Gina Carona, in need of a facial, in "Haywire"

“Haywire,” the new film from director Steven Soderbergh, is a confusing, incomprehensible, whirlwind of a story.  There is a ton of unclear exposition thrown at the audience by various characters (most of whom are interchangeable) and numerous nicely choreographed fight sequences involving the main character, Mallory (Gina Carona).

Mallory is a secret agent of some sort.  She is beautiful and tough.  She beats up men (killing at least one), leaps across roof tops at a single bound, climbs down drain pipes, knows how to use a gun, throws karate kicks and, even, at one point, falls off a building, emerging with what seems like only an achy back.  Then it is back for more action. 

I understand what Soderbergh is doing:  portraying a woman character in a very non-traditional, non-stereotypical role.  That is fine.  All I ask for though is a story that I can follow.  The amazing thing is that Soderbergh already acomplished both things in his 1998 movie “Out of Sight,” my favorite of his films.  “Out of Sight” had a tough woman federal marshal, played by Jennifer Lopez, plus a very compelling story, based on the novel by Elmore Leonard.  Believe me it represents the best acting that J. Lo has ever done, before or since.

“Haywire” is so adroit at keeping its story a secret (if there even was a story in the first place) that, after a while, I just could not care about its characters.  Then there was really not much else for me to do except wait for the next fight sequence.  The story involves an urgent secret, all sorts of double crosses and lots of talk about Barcelona.  In fact, the word “Barcelona” is spoken more times in this film than any other word.  Do not ask me why, but something happened in Barcelona.

The cast includes Michael Douglas who plays some sort of corrupt government official, in a really thankless cameo.  Antonio Banderas wonders through the proceedings with a silly looking, bushy beard.

Recently I have had conversations with some of my movie going contemporaries about the fact that we all seem to be noticing that more and more movies either just do not make sense, or have elements that do not add up.  At first we thought the problem was with us and that maybe we needed to see the films again.  Then we decided to stop blaming ourselves.  We have since wondered if it is a case of filmmakers not knowing how to tell stories visually anymore, or if it is a case of filmmakers feeling that as long as they throw in certain genre elements (in this case lots of fight sequences) they do not have to tell stories and the audience will somehow just “get” it.  I can imagine someone having “Haywire” playing on their TV, in the background, while they  do something else, with occasional attention  to one of the fight sequences, and coming away with the mistaken impression that they have seen a really good movie.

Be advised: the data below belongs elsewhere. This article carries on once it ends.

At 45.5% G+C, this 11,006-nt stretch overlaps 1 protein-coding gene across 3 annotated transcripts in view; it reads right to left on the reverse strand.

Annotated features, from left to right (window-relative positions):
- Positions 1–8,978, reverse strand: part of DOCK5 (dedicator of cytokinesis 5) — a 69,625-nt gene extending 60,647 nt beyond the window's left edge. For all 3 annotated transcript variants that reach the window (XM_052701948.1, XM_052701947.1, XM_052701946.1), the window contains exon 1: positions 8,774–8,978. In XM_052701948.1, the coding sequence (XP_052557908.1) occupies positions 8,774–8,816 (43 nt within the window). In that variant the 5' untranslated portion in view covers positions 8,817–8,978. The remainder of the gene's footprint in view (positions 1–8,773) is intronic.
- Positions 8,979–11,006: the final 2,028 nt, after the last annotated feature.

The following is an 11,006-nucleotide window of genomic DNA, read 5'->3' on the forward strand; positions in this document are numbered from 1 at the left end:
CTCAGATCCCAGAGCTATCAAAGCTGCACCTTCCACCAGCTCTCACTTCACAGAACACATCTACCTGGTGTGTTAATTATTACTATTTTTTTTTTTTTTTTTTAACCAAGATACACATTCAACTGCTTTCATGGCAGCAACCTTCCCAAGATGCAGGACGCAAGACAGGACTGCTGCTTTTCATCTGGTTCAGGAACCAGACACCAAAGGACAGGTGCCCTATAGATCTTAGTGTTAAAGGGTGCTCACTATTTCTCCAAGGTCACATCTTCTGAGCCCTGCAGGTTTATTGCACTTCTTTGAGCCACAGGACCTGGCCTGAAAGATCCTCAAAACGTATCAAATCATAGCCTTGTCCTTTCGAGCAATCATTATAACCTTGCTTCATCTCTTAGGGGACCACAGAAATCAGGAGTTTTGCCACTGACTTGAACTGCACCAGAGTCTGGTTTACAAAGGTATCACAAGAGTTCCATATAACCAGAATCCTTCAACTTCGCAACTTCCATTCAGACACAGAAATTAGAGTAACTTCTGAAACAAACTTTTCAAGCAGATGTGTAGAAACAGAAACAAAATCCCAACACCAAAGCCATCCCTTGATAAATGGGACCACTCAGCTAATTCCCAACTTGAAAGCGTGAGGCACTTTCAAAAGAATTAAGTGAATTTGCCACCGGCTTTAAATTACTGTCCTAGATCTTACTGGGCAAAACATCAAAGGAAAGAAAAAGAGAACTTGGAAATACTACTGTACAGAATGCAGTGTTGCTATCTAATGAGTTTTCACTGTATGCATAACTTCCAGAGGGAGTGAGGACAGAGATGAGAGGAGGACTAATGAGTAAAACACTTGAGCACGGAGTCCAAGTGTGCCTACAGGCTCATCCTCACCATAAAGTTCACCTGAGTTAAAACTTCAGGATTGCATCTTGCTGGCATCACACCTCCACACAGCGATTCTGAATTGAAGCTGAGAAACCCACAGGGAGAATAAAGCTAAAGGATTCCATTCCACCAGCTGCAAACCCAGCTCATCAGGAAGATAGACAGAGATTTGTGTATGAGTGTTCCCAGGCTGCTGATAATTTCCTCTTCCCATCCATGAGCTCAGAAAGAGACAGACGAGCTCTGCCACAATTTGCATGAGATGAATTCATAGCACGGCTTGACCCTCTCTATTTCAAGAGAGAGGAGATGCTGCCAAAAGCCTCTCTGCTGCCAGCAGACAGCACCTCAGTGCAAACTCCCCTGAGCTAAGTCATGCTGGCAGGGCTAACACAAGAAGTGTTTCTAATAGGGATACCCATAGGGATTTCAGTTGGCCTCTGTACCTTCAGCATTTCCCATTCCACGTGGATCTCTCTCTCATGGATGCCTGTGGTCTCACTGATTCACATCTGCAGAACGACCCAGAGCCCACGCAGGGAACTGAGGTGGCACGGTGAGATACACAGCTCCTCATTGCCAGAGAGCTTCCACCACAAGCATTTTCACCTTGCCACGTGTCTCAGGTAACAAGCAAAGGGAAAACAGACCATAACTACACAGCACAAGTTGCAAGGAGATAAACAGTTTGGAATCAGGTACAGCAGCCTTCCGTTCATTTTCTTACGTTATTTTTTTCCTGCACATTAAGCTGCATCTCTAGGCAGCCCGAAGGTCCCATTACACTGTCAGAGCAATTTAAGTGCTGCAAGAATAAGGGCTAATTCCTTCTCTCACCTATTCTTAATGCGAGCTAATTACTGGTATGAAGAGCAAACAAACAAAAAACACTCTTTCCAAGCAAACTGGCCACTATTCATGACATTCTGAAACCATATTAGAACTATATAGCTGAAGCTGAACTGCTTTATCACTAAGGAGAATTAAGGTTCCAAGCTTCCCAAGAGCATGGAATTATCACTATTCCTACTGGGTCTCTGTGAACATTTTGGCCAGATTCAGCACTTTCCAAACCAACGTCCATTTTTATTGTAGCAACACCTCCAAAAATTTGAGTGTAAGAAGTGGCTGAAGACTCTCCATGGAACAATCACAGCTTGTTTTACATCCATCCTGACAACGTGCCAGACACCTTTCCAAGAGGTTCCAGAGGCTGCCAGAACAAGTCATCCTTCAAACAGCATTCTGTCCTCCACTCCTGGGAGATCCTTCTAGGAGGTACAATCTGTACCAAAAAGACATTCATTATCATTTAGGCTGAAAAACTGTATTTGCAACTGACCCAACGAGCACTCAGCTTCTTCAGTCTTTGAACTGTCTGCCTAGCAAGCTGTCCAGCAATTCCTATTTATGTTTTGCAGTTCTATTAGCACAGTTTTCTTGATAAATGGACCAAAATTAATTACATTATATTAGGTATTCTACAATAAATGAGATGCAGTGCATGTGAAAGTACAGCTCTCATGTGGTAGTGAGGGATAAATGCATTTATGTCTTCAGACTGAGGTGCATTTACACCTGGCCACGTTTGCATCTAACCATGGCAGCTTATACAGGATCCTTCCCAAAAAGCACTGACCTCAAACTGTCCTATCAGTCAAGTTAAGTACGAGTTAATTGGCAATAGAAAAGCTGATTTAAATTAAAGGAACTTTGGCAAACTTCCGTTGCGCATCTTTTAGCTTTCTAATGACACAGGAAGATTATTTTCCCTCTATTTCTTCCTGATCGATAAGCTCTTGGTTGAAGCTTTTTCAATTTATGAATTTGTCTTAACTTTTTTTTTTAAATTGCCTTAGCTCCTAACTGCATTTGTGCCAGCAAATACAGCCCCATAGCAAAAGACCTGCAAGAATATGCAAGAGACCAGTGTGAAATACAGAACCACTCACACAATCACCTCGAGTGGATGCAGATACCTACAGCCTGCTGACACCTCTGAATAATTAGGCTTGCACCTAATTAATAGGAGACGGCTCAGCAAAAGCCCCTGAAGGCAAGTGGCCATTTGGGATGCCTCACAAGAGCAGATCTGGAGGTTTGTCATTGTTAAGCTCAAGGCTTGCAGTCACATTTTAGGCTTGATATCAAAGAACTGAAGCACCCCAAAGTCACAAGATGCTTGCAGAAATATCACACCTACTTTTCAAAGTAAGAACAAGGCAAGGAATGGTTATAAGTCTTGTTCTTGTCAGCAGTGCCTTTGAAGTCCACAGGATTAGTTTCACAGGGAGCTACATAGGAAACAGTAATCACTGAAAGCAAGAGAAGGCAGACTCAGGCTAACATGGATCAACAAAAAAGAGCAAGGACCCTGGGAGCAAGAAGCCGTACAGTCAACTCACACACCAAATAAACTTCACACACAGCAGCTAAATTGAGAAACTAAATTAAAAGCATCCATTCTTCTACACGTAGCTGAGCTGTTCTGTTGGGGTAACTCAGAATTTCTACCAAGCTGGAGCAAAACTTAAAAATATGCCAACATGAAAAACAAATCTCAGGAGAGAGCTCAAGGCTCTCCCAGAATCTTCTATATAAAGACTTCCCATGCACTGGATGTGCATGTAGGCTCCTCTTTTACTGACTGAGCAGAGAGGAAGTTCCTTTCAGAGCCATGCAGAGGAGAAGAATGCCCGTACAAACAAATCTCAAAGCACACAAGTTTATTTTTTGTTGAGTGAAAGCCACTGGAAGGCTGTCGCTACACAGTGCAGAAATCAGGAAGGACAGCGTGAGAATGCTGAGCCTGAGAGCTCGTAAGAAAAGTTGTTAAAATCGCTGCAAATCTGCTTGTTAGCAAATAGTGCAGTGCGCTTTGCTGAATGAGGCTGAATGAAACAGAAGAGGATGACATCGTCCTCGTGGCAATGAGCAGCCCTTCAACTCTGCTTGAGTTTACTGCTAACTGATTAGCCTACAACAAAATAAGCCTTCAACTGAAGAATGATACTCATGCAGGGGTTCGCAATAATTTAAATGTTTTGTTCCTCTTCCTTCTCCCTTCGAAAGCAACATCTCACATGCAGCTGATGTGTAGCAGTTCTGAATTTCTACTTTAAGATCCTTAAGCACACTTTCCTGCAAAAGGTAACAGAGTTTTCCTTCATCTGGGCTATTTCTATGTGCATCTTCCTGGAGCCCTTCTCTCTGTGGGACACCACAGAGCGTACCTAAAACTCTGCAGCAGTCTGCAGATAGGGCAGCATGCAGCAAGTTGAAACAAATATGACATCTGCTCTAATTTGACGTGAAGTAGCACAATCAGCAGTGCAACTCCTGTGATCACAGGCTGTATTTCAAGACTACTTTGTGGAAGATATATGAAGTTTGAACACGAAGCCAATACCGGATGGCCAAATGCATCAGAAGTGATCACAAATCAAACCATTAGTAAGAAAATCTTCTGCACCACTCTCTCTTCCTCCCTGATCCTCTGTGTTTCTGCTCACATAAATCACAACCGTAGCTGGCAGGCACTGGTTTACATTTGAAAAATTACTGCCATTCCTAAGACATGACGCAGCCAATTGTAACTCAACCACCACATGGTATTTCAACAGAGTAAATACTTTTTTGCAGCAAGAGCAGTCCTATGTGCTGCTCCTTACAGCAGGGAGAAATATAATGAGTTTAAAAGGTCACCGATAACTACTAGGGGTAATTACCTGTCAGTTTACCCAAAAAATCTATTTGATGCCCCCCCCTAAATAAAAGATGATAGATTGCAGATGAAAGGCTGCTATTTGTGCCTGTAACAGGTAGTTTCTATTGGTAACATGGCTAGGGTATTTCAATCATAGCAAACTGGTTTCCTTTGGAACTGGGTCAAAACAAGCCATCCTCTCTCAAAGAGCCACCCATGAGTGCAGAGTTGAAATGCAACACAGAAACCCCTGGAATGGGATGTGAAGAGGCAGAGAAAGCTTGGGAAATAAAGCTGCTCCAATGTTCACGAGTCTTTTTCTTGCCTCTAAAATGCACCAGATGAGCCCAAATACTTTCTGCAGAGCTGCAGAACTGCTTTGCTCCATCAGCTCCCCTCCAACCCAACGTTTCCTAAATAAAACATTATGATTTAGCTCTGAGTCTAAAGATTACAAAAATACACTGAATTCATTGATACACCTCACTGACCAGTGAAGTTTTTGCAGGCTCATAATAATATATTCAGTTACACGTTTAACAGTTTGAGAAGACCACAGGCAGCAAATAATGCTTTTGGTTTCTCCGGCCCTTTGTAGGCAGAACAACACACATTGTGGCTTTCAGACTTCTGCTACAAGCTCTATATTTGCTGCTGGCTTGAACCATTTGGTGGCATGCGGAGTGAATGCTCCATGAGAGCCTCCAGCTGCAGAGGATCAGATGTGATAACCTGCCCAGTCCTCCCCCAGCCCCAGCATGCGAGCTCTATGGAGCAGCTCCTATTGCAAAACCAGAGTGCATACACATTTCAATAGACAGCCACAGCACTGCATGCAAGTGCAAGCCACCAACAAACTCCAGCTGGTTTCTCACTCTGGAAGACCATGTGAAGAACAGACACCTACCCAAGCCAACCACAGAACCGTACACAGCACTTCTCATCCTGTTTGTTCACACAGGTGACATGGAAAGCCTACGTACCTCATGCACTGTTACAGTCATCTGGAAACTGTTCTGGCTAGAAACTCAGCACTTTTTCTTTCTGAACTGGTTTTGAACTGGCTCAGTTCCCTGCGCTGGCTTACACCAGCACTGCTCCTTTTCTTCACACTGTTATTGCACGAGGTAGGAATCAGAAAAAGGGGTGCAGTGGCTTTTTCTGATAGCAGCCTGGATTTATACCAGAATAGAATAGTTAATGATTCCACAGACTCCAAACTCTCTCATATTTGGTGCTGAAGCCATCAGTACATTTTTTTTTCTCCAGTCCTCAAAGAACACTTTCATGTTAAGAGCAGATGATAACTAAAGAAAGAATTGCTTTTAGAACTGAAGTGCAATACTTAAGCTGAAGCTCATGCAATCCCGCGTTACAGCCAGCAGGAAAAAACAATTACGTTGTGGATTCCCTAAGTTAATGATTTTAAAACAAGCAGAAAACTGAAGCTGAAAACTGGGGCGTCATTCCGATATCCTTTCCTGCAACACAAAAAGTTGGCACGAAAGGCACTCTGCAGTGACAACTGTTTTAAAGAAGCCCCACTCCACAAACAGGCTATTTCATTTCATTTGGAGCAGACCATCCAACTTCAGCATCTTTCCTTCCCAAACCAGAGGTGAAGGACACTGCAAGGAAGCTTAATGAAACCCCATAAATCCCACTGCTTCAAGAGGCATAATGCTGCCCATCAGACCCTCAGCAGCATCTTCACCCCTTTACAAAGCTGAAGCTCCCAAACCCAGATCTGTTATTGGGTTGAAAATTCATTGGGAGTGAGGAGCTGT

About unpaidfilmcritic

Up until 2009 Seth Shire spent nearly two decades in the New York film industry as a post production supervisor of feature films. Highlights include working on the films of Martin Scorsese, James Toback and Spike Lee. Since leaving the film industry Seth has expanded into new and varied areas where he has found a great deal of satisfaction. Seth currently teaches in the Sociology Department of CUNY Queens College. His courses include "Mass Media and Popular Culture," "Introduction to Sociology," and "Sociology of Cinema" where he is a very popular teacher. Seth is also the film critic for "Town & Village," a Manhattan weekly newspaper, a position he has held for the past six years. Seth gives back to his community through volunteer teaching at Manhattan's "The Caring Community," a center for senior citizens, where he teaches a very popular course on documentaries called "The Golden Age of the Documentary. In the fall of 2010 Seth taught "Critical Reading and Writing" at Parsons School of Design. He has also taught "Cinema Studies" at the New York Film Academy. Seth lives in Stuyvesant Town, in Manhattan.

Posted on February 11, 2012, in New and tagged , , , , , , , . Bookmark the permalink. Leave a comment.

Leave a Reply

Fill in your details below or click an icon to log in:

WordPress.com Logo

You are commenting using your WordPress.com account. Log Out /  Change )

Google+ photo

You are commenting using your Google+ account. Log Out /  Change )

Twitter picture

You are commenting using your Twitter account. Log Out /  Change )

Facebook photo

You are commenting using your Facebook account. Log Out /  Change )


Connecting to %s

%d bloggers like this: